Menu
Microsoft helps boost Android, iOS app performance with offline access

Microsoft helps boost Android, iOS app performance with offline access

The company is offering a new developer tool to make offline access easier to implement

Microsoft wants to help Android, iOS and Windows apps run offline as well as online, offering a way to improve app responsiveness and functionality when network coverage is bad or non-existent.

In an age of always-connected smartphones, it might seem there is no need for apps with offline access -- but they still have several advantages, including better responsiveness and the ability to limit data charges by caching data on the device, according to Microsoft. The caching also lets applications continue to work when there is little or no network connectivity, the company said in a blog post on Thursday.

To help developers add offline access to their Android, iOS and Windows apps, Microsoft has announced the general availability of its cloud-based SDK for offline synchronization, which is part of the company's Azure Mobile Services back-end.

For now, the SDK works with Windows and apps developed using Xamarin's cross platform tools, which are used to develop native apps for Android, iOS, Mac OS and Windows. The SDK's support for platforms other than Windows will soon be expanded with dedicated versions for Apple's and Google's mobile OSes, Microsoft said.

This year has seen Microsoft become even more focused on supporting other OSes, including the release of Office for Apple's iPads and iPhones. Last month, the company also released a preview version for Android-based tablets.

When an app that uses Microsoft's SDK is in offline mode, users can still create and modify data, which will be saved locally. When the app is back online, it can synchronize local changes with the Mobile Services backend. There are also mechanisms in place to handle conflicts when two devices modify the same record without synching.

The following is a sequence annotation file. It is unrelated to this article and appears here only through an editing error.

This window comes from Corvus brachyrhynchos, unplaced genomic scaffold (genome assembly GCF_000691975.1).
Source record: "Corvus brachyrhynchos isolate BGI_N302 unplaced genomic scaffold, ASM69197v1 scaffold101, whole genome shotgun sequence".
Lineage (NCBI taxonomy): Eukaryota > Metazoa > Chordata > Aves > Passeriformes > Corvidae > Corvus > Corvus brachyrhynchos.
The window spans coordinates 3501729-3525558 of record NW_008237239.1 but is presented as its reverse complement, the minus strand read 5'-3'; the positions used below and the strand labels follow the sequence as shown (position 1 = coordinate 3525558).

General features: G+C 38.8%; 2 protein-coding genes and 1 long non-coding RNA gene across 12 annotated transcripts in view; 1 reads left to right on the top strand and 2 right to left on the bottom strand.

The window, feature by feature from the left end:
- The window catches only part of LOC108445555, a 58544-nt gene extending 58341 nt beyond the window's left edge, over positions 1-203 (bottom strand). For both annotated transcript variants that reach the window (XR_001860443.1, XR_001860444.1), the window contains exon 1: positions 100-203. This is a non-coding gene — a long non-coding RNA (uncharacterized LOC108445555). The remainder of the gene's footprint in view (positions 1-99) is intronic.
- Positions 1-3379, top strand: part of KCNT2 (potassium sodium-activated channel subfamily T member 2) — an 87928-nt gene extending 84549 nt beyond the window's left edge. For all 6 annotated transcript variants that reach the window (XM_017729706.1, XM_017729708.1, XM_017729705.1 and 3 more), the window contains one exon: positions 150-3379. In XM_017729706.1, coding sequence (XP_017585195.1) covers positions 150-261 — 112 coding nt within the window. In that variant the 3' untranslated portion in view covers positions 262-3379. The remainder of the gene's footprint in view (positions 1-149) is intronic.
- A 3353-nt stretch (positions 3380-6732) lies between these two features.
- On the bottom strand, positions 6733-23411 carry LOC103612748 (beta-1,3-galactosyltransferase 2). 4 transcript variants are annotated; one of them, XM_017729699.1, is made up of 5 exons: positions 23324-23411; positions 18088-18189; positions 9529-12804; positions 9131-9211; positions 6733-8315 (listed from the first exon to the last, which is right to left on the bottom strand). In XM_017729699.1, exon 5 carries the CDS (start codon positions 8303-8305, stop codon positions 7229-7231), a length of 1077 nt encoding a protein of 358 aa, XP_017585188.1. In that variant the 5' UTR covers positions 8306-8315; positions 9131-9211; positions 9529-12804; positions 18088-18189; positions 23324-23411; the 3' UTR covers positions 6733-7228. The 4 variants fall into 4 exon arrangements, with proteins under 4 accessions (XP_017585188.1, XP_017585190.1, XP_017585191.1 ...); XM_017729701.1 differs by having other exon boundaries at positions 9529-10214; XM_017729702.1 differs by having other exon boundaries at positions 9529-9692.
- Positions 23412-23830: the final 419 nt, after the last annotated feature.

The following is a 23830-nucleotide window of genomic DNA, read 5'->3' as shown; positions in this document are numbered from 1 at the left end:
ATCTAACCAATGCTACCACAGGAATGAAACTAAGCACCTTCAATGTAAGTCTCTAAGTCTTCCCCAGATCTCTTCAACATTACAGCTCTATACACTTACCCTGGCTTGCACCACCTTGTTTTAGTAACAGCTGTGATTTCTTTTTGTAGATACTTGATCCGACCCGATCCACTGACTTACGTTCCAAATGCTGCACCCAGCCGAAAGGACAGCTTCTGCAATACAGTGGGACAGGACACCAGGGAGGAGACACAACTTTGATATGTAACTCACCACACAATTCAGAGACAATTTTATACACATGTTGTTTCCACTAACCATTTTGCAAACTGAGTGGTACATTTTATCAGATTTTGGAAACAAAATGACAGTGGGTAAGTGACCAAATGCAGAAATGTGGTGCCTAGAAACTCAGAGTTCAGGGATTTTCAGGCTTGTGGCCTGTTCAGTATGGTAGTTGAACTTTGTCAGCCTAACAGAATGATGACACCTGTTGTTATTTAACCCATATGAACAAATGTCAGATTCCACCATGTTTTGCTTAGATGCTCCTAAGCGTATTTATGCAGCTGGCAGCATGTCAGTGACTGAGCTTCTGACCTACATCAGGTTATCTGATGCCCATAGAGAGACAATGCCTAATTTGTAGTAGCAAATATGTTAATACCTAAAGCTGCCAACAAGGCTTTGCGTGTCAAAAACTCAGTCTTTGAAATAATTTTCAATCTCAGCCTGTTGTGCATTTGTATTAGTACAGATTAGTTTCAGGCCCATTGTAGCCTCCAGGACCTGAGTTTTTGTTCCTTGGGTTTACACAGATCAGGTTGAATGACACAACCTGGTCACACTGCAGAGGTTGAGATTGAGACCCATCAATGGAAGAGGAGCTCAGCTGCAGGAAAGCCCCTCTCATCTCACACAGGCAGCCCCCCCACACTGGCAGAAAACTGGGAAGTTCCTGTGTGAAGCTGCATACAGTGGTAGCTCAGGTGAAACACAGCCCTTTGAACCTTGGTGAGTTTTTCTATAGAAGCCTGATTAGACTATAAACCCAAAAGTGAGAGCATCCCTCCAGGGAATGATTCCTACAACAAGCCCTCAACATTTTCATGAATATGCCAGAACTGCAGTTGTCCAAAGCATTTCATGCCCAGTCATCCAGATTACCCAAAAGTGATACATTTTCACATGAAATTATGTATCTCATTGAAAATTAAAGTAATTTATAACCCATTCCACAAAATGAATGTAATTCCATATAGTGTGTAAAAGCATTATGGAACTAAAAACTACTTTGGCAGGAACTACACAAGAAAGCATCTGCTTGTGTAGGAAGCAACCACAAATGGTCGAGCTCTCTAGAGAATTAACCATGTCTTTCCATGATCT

To help developers get started Microsoft has published a video explaining how the SDK works, and what it can be used for.

Microsoft's Azure Mobile Services can also be used to store data in the cloud, authenticate users, and send push notifications to an application. Developers can choose between three versions: Free, Basic and Standard. Basic costs from US$14.99 for 1.5 million API calls per month, while Standard costs from $139.99 for 15 million API calls per month, according to Microsoft's pricelist.

Azure Mobile Services is far from the only option developers have. Competing offerings include Google's Play Services and the Mobile SDKs from Amazon Web Services.

Send news tips and comments to mikael_ricknas@idg.com


Follow Us

Join the newsletter!

Or
Error: Please check your email address.

Tags cloud computingmobileMicrosoftinternetsoftwaremobile applicationsapplication developmentdevelopment platformsDevelopment tools

Featured

Slideshows

Bumper channel crowd kicks off first After Hours of 2018

Bumper channel crowd kicks off first After Hours of 2018

After Hours made a welcome return to the channel social calendar with a bumper crowd of partners, distributors and vendors descending on The Jefferson in Auckland to kick-start 2018. Photos by Gino Demeer.

Bumper channel crowd kicks off first After Hours of 2018
Looking back at the top 15 M&A deals in NZ during 2017

Looking back at the top 15 M&A deals in NZ during 2017

In 2017, merger and acquisitions fever reached new heights in New Zealand, with a host of big name deals dominating the headlines. Reseller News recaps the most important transactions of the Kiwi channel during the past 12 months.

Looking back at the top 15 M&A deals in NZ during 2017
Kiwi channel closes 2017 with After Hours

Kiwi channel closes 2017 with After Hours

The channel in New Zealand came together to celebrate the close of 2017, as the final After Hours played out in front of a bumper Auckland crowd.

Kiwi channel closes 2017 with After Hours
Show Comments